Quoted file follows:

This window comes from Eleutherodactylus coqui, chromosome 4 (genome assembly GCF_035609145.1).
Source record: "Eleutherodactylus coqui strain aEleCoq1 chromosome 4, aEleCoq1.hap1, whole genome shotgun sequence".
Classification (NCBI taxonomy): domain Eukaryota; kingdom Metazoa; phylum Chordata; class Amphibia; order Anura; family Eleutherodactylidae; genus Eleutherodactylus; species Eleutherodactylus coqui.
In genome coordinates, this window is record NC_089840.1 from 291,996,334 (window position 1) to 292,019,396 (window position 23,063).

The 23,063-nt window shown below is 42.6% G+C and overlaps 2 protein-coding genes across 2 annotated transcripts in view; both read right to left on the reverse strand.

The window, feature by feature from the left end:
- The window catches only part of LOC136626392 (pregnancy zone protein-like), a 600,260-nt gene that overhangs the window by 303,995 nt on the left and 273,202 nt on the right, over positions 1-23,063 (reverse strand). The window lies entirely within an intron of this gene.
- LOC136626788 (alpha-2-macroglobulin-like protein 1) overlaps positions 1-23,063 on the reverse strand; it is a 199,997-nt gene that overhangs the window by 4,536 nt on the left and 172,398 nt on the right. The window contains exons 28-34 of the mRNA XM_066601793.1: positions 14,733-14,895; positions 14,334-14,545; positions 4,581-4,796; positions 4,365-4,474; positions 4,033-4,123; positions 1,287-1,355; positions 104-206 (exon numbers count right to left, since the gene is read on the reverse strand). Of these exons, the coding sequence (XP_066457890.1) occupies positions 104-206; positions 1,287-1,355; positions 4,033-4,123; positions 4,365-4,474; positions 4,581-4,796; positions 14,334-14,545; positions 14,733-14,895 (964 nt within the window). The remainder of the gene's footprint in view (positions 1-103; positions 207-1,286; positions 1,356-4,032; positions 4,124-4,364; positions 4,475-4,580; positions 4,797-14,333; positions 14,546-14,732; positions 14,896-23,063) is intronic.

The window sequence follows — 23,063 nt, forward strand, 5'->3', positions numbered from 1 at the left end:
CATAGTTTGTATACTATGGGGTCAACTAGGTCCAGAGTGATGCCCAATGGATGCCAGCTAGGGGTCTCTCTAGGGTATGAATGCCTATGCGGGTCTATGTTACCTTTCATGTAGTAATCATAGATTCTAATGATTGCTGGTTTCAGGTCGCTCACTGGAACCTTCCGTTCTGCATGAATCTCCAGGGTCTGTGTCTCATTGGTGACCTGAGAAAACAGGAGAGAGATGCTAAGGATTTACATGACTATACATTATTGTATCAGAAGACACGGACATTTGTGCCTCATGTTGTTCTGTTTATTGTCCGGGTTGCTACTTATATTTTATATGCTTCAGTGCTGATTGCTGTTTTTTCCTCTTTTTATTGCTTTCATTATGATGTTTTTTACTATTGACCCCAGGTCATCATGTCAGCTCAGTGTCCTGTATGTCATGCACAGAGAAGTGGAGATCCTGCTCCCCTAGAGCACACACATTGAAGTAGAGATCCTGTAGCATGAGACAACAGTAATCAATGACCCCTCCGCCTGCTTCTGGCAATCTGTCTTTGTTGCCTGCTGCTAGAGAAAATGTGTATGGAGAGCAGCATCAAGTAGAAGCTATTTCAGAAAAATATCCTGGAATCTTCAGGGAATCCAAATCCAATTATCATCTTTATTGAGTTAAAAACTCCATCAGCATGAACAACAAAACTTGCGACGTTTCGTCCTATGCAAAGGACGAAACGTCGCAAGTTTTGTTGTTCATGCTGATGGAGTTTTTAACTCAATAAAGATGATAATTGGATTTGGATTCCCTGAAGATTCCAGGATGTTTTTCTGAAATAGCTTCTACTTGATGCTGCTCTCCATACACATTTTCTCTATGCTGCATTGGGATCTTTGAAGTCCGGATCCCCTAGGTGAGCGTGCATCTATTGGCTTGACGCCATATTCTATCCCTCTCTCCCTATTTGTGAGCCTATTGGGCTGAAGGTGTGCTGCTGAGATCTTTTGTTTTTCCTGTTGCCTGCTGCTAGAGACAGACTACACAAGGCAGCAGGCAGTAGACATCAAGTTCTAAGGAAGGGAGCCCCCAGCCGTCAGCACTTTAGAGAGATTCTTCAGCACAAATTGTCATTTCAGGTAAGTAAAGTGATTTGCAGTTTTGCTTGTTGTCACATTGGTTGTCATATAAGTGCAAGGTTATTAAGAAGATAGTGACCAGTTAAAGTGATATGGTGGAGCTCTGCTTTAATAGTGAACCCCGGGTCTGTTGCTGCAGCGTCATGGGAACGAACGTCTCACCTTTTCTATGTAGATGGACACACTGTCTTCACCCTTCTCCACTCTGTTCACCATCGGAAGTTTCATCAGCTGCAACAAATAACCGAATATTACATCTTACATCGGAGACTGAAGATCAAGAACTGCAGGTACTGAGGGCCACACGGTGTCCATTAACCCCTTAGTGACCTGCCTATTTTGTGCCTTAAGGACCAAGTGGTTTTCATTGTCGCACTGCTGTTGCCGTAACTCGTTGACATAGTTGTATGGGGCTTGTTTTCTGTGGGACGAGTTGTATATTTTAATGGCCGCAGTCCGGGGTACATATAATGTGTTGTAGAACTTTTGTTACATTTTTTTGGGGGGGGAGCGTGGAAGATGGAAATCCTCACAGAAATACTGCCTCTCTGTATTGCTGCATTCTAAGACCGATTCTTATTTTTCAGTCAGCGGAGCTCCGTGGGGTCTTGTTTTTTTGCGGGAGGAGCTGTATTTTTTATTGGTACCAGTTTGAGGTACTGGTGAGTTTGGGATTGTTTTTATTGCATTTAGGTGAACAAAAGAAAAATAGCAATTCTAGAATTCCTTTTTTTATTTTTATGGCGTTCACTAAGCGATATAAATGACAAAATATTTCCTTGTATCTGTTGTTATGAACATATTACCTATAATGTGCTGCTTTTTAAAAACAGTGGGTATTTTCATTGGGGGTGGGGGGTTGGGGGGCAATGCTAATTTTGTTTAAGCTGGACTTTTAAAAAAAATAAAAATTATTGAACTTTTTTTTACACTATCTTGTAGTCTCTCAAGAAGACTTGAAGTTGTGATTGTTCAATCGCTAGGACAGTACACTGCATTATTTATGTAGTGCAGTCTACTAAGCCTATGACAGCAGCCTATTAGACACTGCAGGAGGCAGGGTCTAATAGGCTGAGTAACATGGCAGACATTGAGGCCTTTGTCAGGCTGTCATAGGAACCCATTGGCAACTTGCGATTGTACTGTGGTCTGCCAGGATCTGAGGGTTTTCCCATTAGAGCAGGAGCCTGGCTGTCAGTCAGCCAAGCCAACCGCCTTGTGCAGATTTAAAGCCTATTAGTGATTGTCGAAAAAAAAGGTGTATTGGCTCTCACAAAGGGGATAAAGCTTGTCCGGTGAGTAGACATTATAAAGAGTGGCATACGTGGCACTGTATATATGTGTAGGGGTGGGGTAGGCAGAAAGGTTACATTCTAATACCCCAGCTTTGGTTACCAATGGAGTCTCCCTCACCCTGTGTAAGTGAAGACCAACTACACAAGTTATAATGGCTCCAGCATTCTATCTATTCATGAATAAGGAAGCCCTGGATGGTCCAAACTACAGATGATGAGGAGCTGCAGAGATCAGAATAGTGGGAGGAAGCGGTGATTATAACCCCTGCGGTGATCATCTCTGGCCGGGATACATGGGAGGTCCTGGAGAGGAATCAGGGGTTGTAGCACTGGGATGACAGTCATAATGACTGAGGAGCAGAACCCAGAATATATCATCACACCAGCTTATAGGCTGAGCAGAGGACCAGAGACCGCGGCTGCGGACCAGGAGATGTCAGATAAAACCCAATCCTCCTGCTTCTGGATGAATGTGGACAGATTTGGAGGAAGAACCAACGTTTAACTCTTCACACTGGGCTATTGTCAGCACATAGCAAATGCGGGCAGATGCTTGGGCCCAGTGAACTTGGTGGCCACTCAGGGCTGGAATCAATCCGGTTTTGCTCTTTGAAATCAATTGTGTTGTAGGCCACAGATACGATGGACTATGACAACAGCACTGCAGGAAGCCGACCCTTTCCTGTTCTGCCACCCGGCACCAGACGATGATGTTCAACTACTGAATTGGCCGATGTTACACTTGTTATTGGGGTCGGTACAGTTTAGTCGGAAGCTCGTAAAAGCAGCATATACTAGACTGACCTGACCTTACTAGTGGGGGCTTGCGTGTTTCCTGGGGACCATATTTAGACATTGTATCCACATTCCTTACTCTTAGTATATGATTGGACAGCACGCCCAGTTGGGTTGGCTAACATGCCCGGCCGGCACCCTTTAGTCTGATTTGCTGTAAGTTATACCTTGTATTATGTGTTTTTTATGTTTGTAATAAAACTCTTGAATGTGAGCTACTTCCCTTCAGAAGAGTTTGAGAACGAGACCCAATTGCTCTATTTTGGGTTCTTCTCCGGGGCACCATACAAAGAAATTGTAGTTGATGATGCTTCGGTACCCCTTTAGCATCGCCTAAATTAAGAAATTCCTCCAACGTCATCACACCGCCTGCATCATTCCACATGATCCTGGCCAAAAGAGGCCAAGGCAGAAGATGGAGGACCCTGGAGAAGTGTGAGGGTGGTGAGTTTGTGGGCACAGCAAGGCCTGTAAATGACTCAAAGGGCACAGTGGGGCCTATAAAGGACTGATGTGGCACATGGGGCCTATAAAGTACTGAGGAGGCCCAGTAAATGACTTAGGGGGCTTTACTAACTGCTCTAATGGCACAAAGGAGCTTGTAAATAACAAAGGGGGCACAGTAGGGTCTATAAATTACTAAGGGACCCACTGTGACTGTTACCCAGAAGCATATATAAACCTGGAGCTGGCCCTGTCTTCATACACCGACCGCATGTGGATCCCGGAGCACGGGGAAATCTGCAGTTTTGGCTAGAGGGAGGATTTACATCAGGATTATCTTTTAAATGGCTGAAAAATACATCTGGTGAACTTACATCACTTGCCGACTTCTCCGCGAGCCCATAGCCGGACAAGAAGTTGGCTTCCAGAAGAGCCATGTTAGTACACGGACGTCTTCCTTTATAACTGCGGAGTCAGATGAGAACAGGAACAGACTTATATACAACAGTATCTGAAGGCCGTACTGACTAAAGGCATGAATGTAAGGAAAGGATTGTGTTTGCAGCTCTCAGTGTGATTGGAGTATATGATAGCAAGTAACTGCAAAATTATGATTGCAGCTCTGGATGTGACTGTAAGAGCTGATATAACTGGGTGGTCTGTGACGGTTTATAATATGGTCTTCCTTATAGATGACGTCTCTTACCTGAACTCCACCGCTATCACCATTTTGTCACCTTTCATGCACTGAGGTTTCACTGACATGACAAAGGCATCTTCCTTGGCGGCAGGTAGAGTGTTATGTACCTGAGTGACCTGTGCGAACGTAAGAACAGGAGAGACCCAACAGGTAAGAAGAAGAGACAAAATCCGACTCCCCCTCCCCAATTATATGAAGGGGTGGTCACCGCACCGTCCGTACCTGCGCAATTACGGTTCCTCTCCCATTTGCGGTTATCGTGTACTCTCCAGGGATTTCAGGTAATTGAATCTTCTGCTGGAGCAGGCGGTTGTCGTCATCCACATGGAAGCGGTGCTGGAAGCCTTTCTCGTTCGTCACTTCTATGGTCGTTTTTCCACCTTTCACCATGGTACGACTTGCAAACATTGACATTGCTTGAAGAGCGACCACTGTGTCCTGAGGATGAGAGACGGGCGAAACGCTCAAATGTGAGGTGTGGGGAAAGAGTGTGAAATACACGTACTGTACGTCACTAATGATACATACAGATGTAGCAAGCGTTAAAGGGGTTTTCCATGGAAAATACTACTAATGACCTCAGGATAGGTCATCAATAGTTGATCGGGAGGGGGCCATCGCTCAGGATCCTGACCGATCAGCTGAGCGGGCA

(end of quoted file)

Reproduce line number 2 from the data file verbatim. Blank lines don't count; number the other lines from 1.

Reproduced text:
Source record: "Eleutherodactylus coqui strain aEleCoq1 chromosome 4, aEleCoq1.hap1, whole genome shotgun sequence".